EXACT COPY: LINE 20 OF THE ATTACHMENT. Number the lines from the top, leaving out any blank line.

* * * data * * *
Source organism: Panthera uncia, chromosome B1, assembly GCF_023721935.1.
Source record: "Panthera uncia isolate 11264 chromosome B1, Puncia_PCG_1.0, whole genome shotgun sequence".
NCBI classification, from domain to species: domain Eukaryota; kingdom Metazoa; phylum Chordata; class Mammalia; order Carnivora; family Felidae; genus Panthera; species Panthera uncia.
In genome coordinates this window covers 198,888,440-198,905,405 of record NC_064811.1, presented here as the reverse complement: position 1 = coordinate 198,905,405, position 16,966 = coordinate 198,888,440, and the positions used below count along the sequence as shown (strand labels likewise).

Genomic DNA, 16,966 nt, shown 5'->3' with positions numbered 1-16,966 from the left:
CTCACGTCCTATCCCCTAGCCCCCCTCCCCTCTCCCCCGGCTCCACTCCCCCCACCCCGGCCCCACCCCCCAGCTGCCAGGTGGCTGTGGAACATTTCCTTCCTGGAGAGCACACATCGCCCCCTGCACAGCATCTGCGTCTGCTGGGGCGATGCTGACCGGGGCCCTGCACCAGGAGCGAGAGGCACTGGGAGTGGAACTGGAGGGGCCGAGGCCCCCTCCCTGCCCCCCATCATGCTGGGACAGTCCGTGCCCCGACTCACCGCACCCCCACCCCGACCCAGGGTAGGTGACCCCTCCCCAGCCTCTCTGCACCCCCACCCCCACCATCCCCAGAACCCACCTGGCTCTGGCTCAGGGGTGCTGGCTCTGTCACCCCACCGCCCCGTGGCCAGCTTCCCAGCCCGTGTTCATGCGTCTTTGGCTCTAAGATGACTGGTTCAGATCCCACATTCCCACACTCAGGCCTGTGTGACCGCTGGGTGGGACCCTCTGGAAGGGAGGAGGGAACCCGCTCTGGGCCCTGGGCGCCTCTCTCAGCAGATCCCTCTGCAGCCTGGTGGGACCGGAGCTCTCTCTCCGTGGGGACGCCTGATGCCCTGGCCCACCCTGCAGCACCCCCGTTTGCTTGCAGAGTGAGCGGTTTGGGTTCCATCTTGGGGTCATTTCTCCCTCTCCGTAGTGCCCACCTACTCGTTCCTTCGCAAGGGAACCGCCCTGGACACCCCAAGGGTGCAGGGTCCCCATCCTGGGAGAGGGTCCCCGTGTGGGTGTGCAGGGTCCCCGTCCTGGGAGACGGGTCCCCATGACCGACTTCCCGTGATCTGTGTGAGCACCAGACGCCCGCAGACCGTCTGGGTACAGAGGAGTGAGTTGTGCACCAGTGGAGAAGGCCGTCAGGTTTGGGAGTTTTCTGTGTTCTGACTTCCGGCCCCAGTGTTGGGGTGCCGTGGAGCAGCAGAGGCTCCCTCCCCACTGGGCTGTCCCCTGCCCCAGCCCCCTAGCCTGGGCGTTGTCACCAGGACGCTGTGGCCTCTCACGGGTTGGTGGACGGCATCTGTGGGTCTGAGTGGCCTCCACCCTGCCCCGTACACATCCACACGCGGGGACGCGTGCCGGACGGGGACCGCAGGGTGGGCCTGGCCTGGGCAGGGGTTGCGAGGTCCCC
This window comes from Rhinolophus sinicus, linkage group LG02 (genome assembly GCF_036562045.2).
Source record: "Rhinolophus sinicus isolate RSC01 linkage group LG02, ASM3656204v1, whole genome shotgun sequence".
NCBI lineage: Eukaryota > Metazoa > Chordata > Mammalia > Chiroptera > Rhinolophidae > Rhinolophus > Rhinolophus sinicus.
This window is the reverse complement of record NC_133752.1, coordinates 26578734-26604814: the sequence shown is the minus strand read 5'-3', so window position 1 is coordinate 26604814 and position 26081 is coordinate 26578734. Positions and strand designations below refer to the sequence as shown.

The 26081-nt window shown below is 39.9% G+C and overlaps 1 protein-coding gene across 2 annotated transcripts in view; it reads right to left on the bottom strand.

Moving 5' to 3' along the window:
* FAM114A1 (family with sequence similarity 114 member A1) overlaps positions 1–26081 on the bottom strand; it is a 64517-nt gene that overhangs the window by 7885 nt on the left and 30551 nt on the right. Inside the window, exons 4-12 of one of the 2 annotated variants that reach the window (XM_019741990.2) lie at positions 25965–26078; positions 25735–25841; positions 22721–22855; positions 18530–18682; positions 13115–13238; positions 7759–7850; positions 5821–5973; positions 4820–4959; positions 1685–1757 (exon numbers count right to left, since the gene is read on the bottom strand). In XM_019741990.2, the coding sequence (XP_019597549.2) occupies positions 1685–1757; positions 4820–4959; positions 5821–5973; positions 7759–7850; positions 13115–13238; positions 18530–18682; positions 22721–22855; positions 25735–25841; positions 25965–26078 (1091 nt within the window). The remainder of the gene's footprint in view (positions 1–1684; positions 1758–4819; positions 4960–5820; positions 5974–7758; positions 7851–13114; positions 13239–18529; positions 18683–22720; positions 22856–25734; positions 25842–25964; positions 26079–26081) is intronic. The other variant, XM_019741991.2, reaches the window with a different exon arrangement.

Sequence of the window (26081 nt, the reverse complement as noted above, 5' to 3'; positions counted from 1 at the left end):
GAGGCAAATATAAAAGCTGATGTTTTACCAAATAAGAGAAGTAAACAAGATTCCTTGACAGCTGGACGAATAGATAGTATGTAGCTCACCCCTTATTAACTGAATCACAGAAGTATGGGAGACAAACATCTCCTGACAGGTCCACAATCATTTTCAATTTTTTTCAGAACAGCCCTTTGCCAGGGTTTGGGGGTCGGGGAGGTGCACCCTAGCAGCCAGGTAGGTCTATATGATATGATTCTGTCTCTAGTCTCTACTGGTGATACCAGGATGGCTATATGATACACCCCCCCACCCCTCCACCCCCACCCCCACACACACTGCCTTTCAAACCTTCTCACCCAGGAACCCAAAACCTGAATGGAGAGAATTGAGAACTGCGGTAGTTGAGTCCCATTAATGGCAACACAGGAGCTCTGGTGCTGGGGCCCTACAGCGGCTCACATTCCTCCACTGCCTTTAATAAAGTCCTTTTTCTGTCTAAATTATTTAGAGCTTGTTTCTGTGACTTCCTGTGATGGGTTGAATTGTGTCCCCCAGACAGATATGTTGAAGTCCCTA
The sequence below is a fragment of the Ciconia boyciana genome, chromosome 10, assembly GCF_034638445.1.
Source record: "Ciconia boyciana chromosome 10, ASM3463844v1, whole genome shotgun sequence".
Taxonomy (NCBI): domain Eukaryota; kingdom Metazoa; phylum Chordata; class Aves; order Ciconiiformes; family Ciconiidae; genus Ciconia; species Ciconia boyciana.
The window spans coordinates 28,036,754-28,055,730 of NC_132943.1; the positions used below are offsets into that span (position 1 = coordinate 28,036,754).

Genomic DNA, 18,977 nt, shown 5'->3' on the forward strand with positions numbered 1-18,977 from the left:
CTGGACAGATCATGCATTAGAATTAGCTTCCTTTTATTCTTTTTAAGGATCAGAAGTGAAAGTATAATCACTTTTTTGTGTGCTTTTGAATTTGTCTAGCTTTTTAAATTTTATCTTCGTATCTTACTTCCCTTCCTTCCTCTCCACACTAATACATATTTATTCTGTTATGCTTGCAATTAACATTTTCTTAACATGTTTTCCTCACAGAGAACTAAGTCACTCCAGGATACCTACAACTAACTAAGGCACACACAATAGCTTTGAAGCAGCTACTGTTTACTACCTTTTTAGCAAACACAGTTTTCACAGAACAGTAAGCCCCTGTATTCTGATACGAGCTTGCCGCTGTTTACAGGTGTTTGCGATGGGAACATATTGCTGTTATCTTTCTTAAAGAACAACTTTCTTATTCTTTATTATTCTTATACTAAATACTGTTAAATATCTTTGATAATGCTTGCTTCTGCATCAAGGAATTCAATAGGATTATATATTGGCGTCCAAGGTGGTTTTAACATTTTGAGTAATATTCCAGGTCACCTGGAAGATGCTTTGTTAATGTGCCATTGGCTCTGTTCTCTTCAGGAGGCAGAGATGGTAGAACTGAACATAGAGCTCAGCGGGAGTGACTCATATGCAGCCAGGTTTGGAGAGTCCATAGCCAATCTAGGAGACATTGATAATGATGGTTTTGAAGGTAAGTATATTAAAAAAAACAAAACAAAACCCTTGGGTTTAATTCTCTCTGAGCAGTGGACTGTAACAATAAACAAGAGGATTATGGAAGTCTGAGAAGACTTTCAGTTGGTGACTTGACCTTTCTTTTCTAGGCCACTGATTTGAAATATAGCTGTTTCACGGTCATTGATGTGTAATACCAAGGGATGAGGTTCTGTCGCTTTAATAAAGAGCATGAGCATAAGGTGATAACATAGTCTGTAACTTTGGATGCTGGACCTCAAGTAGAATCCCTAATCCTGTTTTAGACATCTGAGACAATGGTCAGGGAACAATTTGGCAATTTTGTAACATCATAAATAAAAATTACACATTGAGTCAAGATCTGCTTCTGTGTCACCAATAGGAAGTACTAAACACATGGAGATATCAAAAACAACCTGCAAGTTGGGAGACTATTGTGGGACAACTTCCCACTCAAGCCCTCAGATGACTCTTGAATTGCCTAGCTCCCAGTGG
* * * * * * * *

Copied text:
Genomic DNA, 18,977 nt, shown 5'->3' on the forward strand with positions numbered 1-18,977 from the left: